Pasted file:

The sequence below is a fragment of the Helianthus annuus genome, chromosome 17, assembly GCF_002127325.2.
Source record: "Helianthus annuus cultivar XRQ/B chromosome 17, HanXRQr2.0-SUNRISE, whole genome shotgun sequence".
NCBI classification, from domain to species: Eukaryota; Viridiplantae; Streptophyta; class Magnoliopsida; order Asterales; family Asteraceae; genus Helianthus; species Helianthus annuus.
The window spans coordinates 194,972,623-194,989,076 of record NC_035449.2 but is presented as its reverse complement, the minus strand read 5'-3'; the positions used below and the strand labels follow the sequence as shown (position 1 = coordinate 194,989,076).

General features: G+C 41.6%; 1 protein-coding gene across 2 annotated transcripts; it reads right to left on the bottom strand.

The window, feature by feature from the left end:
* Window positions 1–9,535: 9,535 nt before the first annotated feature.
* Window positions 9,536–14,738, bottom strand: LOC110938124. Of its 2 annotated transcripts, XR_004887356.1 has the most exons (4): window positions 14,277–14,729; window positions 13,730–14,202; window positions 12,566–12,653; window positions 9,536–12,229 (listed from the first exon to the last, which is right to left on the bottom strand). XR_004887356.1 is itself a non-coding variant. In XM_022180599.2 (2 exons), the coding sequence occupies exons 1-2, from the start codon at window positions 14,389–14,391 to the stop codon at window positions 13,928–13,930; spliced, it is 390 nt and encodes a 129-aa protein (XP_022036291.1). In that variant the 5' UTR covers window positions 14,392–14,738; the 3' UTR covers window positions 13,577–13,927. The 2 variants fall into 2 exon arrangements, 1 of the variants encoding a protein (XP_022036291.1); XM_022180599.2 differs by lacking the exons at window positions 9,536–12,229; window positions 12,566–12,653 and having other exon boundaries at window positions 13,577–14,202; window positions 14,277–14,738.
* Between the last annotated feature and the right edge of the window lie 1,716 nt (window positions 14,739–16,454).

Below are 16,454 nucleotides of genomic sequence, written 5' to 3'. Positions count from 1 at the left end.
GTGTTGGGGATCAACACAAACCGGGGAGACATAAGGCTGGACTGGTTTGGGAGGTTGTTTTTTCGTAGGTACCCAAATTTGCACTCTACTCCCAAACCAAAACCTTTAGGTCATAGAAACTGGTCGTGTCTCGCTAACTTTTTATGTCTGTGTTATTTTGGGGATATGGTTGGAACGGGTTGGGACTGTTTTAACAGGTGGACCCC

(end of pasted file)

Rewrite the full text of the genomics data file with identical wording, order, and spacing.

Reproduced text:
The sequence below is a fragment of the Helianthus annuus genome, chromosome 17, assembly GCF_002127325.2.
Source record: "Helianthus annuus cultivar XRQ/B chromosome 17, HanXRQr2.0-SUNRISE, whole genome shotgun sequence".
NCBI classification, from domain to species: Eukaryota; Viridiplantae; Streptophyta; class Magnoliopsida; order Asterales; family Asteraceae; genus Helianthus; species Helianthus annuus.
The window spans coordinates 194,972,623-194,989,076 of record NC_035449.2 but is presented as its reverse complement, the minus strand read 5'-3'; the positions used below and the strand labels follow the sequence as shown (position 1 = coordinate 194,989,076).

General features: G+C 41.6%; 1 protein-coding gene across 2 annotated transcripts; it reads right to left on the bottom strand.

The window, feature by feature from the left end:
* Window positions 1–9,535: 9,535 nt before the first annotated feature.
* Window positions 9,536–14,738, bottom strand: LOC110938124. Of its 2 annotated transcripts, XR_004887356.1 has the most exons (4): window positions 14,277–14,729; window positions 13,730–14,202; window positions 12,566–12,653; window positions 9,536–12,229 (listed from the first exon to the last, which is right to left on the bottom strand). XR_004887356.1 is itself a non-coding variant. In XM_022180599.2 (2 exons), the coding sequence occupies exons 1-2, from the start codon at window positions 14,389–14,391 to the stop codon at window positions 13,928–13,930; spliced, it is 390 nt and encodes a 129-aa protein (XP_022036291.1). In that variant the 5' UTR covers window positions 14,392–14,738; the 3' UTR covers window positions 13,577–13,927. The 2 variants fall into 2 exon arrangements, 1 of the variants encoding a protein (XP_022036291.1); XM_022180599.2 differs by lacking the exons at window positions 9,536–12,229; window positions 12,566–12,653 and having other exon boundaries at window positions 13,577–14,202; window positions 14,277–14,738.
* Between the last annotated feature and the right edge of the window lie 1,716 nt (window positions 14,739–16,454).

Below are 16,454 nucleotides of genomic sequence, written 5' to 3'. Positions count from 1 at the left end.
GTGTTGGGGATCAACACAAACCGGGGAGACATAAGGCTGGACTGGTTTGGGAGGTTGTTTTTTCGTAGGTACCCAAATTTGCACTCTACTCCCAAACCAAAACCTTTAGGTCATAGAAACTGGTCGTGTCTCGCTAACTTTTTATGTCTGTGTTATTTTGGGGATATGGTTGGAACGGGTTGGGACTGTTTTAACAGGTGGACCCC